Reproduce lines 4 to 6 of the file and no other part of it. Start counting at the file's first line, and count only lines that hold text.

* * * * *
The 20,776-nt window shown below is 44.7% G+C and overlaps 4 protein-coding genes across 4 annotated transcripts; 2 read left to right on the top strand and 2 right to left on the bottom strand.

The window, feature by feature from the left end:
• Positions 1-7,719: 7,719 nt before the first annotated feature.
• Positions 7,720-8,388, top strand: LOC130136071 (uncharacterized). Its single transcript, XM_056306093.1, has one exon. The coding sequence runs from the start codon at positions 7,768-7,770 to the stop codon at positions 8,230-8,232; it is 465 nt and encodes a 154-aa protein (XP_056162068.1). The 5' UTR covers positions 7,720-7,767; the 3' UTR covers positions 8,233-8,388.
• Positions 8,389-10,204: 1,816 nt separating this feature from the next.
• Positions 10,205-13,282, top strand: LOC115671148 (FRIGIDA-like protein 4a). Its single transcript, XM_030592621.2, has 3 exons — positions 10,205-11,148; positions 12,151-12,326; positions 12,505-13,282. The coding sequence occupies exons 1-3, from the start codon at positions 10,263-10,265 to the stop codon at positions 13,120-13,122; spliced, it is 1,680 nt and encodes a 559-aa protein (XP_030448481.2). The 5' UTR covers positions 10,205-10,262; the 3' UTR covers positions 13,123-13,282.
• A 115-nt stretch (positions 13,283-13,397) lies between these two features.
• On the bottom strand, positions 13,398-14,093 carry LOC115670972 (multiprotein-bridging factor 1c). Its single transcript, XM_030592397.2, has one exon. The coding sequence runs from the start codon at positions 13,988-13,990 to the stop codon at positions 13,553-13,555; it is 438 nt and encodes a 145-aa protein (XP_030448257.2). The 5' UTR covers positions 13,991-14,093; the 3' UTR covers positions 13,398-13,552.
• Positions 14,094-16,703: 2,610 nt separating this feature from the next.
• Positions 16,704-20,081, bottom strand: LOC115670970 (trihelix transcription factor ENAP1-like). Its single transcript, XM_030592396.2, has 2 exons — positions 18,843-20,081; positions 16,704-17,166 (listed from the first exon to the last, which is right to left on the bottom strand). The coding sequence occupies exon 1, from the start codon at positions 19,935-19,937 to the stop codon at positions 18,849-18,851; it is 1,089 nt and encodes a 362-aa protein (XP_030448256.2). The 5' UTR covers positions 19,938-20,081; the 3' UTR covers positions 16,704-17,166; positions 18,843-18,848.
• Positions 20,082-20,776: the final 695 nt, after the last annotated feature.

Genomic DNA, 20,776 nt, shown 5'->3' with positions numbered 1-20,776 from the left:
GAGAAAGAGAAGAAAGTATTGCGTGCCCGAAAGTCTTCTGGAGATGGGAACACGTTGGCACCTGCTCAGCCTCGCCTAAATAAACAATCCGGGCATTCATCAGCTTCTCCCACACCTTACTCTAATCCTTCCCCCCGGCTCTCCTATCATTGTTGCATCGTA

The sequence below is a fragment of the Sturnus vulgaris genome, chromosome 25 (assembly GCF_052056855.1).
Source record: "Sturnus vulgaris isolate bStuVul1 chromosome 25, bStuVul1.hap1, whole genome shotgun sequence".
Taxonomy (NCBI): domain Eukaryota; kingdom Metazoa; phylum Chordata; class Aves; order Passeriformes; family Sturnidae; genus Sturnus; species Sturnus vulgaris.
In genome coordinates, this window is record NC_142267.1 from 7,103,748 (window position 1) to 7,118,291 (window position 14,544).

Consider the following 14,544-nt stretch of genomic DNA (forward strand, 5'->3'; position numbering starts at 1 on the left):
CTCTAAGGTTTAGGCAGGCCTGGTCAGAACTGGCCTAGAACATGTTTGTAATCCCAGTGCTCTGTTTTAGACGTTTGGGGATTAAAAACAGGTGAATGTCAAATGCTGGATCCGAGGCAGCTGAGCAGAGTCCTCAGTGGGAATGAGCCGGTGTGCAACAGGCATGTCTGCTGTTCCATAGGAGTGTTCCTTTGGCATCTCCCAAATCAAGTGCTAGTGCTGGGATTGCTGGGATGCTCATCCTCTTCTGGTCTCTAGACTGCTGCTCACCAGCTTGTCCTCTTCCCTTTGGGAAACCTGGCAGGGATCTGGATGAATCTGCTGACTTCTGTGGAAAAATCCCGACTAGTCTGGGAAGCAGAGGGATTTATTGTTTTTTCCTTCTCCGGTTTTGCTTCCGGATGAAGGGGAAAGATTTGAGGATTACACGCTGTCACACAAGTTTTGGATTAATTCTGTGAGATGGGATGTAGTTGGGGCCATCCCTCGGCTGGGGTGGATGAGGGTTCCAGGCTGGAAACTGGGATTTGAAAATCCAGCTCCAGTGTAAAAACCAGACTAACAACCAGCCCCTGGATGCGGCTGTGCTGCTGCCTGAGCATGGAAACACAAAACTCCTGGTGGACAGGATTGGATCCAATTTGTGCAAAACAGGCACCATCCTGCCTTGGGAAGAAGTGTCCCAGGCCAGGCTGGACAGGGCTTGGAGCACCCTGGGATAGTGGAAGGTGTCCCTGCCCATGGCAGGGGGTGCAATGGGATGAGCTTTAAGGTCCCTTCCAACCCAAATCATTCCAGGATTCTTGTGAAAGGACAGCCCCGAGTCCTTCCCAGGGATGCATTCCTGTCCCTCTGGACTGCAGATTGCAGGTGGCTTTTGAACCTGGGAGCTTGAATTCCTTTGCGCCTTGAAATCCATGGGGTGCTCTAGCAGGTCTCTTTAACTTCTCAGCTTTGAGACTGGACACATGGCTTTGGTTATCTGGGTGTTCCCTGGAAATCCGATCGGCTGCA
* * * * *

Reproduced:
• Positions 7,720-8,388, top strand: LOC130136071 (uncharacterized). Its single transcript, XM_056306093.1, has one exon. The coding sequence runs from the start codon at positions 7,768-7,770 to the stop codon at positions 8,230-8,232; it is 465 nt and encodes a 154-aa protein (XP_056162068.1). The 5' UTR covers positions 7,720-7,767; the 3' UTR covers positions 8,233-8,388.
• Positions 8,389-10,204: 1,816 nt separating this feature from the next.
• Positions 10,205-13,282, top strand: LOC115671148 (FRIGIDA-like protein 4a). Its single transcript, XM_030592621.2, has 3 exons — positions 10,205-11,148; positions 12,151-12,326; positions 12,505-13,282. The coding sequence occupies exons 1-3, from the start codon at positions 10,263-10,265 to the stop codon at positions 13,120-13,122; spliced, it is 1,680 nt and encodes a 559-aa protein (XP_030448481.2). The 5' UTR covers positions 10,205-10,262; the 3' UTR covers positions 13,123-13,282.